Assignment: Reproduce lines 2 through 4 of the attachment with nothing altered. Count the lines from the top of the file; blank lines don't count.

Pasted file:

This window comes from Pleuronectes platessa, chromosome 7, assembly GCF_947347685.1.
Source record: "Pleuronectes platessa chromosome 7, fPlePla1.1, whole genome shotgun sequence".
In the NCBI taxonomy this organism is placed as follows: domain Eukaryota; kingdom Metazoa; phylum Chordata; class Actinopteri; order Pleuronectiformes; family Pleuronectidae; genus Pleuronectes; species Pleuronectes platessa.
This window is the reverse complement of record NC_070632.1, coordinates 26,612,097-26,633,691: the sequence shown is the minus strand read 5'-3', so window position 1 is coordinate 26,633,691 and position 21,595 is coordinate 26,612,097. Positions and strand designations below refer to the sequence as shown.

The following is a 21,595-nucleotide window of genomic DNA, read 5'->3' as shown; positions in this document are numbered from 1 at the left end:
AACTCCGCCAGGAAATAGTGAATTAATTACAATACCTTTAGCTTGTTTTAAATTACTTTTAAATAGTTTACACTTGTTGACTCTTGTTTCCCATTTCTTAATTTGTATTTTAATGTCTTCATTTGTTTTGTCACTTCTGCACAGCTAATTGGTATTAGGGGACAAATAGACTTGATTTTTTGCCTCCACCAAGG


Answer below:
Source record: "Pleuronectes platessa chromosome 7, fPlePla1.1, whole genome shotgun sequence".
In the NCBI taxonomy this organism is placed as follows: domain Eukaryota; kingdom Metazoa; phylum Chordata; class Actinopteri; order Pleuronectiformes; family Pleuronectidae; genus Pleuronectes; species Pleuronectes platessa.
This window is the reverse complement of record NC_070632.1, coordinates 26,612,097-26,633,691: the sequence shown is the minus strand read 5'-3', so window position 1 is coordinate 26,633,691 and position 21,595 is coordinate 26,612,097. Positions and strand designations below refer to the sequence as shown.